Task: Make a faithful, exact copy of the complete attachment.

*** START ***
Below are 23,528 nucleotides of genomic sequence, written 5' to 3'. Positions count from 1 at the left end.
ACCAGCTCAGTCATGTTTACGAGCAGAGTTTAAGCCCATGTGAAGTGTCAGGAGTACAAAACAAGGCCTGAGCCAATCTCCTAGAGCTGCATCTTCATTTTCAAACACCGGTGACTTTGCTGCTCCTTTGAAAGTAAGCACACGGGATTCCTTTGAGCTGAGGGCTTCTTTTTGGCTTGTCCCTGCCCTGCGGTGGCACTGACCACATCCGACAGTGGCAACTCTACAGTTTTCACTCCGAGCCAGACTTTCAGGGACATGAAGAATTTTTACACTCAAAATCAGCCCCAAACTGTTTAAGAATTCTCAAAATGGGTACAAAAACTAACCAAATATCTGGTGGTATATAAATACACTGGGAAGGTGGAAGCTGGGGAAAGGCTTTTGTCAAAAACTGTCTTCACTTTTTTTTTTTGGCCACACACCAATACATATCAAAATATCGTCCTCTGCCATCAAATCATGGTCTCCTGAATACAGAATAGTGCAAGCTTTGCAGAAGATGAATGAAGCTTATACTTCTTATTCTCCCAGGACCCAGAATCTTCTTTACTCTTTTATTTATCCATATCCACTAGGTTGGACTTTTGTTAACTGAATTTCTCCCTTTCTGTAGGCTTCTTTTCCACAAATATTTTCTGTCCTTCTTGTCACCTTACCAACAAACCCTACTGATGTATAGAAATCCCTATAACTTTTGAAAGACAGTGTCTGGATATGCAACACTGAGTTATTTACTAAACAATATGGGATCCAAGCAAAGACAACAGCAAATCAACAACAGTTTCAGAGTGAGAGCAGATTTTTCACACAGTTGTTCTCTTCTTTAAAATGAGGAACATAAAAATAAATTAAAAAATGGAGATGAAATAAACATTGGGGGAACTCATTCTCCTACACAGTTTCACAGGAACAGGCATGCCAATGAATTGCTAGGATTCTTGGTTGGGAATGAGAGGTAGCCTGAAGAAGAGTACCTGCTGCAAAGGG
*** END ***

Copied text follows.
Below are 23,528 nucleotides of genomic sequence, written 5' to 3'. Positions count from 1 at the left end.
ACCAGCTCAGTCATGTTTACGAGCAGAGTTTAAGCCCATGTGAAGTGTCAGGAGTACAAAACAAGGCCTGAGCCAATCTCCTAGAGCTGCATCTTCATTTTCAAACACCGGTGACTTTGCTGCTCCTTTGAAAGTAAGCACACGGGATTCCTTTGAGCTGAGGGCTTCTTTTTGGCTTGTCCCTGCCCTGCGGTGGCACTGACCACATCCGACAGTGGCAACTCTACAGTTTTCACTCCGAGCCAGACTTTCAGGGACATGAAGAATTTTTACACTCAAAATCAGCCCCAAACTGTTTAAGAATTCTCAAAATGGGTACAAAAACTAACCAAATATCTGGTGGTATATAAATACACTGGGAAGGTGGAAGCTGGGGAAAGGCTTTTGTCAAAAACTGTCTTCACTTTTTTTTTTTGGCCACACACCAATACATATCAAAATATCGTCCTCTGCCATCAAATCATGGTCTCCTGAATACAGAATAGTGCAAGCTTTGCAGAAGATGAATGAAGCTTATACTTCTTATTCTCCCAGGACCCAGAATCTTCTTTACTCTTTTATTTATCCATATCCACTAGGTTGGACTTTTGTTAACTGAATTTCTCCCTTTCTGTAGGCTTCTTTTCCACAAATATTTTCTGTCCTTCTTGTCACCTTACCAACAAACCCTACTGATGTATAGAAATCCCTATAACTTTTGAAAGACAGTGTCTGGATATGCAACACTGAGTTATTTACTAAACAATATGGGATCCAAGCAAAGACAACAGCAAATCAACAACAGTTTCAGAGTGAGAGCAGATTTTTCACACAGTTGTTCTCTTCTTTAAAATGAGGAACATAAAAATAAATTAAAAAATGGAGATGAAATAAACATTGGGGGAACTCATTCTCCTACACAGTTTCACAGGAACAGGCATGCCAATGAATTGCTAGGATTCTTGGTTGGGAATGAGAGGTAGCCTGAAGAAGAGTACCTGCTGCAAAGGG